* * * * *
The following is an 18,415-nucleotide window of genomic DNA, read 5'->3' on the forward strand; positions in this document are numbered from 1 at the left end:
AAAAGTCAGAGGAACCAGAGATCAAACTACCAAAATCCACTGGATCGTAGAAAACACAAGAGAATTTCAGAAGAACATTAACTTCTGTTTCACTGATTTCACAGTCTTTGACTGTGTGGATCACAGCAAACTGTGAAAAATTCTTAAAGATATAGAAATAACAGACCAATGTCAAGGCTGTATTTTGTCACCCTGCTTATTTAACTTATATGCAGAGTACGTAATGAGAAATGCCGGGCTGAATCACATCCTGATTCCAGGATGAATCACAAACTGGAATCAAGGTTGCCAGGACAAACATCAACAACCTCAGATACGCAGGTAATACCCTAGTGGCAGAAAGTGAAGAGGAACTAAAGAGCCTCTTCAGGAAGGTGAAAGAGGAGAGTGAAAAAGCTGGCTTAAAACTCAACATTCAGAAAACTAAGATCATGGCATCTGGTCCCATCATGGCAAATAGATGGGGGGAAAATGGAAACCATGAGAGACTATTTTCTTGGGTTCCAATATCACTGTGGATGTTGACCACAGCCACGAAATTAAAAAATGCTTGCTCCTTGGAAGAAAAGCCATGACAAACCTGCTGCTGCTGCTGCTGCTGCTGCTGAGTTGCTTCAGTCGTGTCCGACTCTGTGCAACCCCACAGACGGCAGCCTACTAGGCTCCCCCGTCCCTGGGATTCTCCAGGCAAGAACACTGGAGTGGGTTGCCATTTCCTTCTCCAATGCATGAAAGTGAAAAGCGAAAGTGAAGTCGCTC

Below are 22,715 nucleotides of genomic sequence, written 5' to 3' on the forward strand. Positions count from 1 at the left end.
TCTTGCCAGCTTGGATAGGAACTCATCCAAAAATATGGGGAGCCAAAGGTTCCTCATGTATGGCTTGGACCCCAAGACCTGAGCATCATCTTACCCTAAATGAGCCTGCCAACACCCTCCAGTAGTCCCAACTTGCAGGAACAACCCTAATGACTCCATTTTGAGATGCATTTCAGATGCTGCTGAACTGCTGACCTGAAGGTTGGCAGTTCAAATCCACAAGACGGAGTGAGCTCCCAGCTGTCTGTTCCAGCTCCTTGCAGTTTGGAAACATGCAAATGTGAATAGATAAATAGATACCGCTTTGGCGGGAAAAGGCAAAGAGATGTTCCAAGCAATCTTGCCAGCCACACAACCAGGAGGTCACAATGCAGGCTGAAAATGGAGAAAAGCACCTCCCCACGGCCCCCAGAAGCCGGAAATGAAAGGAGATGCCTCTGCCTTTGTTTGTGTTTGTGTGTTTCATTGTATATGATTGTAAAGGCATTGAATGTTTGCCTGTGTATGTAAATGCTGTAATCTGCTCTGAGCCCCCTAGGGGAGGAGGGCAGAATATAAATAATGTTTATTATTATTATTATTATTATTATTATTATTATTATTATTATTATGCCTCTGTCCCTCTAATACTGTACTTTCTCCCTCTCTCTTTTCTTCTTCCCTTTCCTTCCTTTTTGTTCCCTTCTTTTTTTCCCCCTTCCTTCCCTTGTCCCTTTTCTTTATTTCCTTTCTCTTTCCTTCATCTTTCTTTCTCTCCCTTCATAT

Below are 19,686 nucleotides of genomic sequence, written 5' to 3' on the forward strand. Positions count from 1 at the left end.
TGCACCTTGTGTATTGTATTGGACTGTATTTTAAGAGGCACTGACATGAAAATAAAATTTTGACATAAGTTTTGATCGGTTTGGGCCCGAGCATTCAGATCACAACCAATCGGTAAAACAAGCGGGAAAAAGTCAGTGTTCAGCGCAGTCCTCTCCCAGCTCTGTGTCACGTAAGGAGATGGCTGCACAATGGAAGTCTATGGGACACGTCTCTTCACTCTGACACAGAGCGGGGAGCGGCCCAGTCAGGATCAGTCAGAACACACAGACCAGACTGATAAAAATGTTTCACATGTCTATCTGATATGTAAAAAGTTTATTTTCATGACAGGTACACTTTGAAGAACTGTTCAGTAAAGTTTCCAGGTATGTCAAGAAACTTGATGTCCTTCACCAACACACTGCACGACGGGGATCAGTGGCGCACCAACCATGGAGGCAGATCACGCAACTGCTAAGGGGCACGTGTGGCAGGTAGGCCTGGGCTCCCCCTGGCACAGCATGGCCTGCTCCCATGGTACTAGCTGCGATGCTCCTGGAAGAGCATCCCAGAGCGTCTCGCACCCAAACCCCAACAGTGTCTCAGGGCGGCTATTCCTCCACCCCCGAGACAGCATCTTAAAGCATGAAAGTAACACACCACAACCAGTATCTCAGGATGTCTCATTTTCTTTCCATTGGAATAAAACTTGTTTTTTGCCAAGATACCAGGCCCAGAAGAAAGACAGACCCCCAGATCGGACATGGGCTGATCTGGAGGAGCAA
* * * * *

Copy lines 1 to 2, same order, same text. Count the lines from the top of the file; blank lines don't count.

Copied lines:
The following is an 18,415-nucleotide window of genomic DNA, read 5'->3' on the forward strand; positions in this document are numbered from 1 at the left end:
AAAAGTCAGAGGAACCAGAGATCAAACTACCAAAATCCACTGGATCGTAGAAAACACAAGAGAATTTCAGAAGAACATTAACTTCTGTTTCACTGATTTCACAGTCTTTGACTGTGTGGATCACAGCAAACTGTGAAAAATTCTTAAAGATATAGAAATAACAGACCAATGTCAAGGCTGTATTTTGTCACCCTGCTTATTTAACTTATATGCAGAGTACGTAATGAGAAATGCCGGGCTGAATCACATCCTGATTCCAGGATGAATCACAAACTGGAATCAAGGTTGCCAGGACAAACATCAACAACCTCAGATACGCAGGTAATACCCTAGTGGCAGAAAGTGAAGAGGAACTAAAGAGCCTCTTCAGGAAGGTGAAAGAGGAGAGTGAAAAAGCTGGCTTAAAACTCAACATTCAGAAAACTAAGATCATGGCATCTGGTCCCATCATGGCAAATAGATGGGGGGAAAATGGAAACCATGAGAGACTATTTTCTTGGGTTCCAATATCACTGTGGATGTTGACCACAGCCACGAAATTAAAAAATGCTTGCTCCTTGGAAGAAAAGCCATGACAAACCTGCTGCTGCTGCTGCTGCTGCTGCTGAGTTGCTTCAGTCGTGTCCGACTCTGTGCAACCCCACAGACGGCAGCCTACTAGGCTCCCCCGTCCCTGGGATTCTCCAGGCAAGAACACTGGAGTGGGTTGCCATTTCCTTCTCCAATGCATGAAAGTGAAAAGCGAAAGTGAAGTCGCTC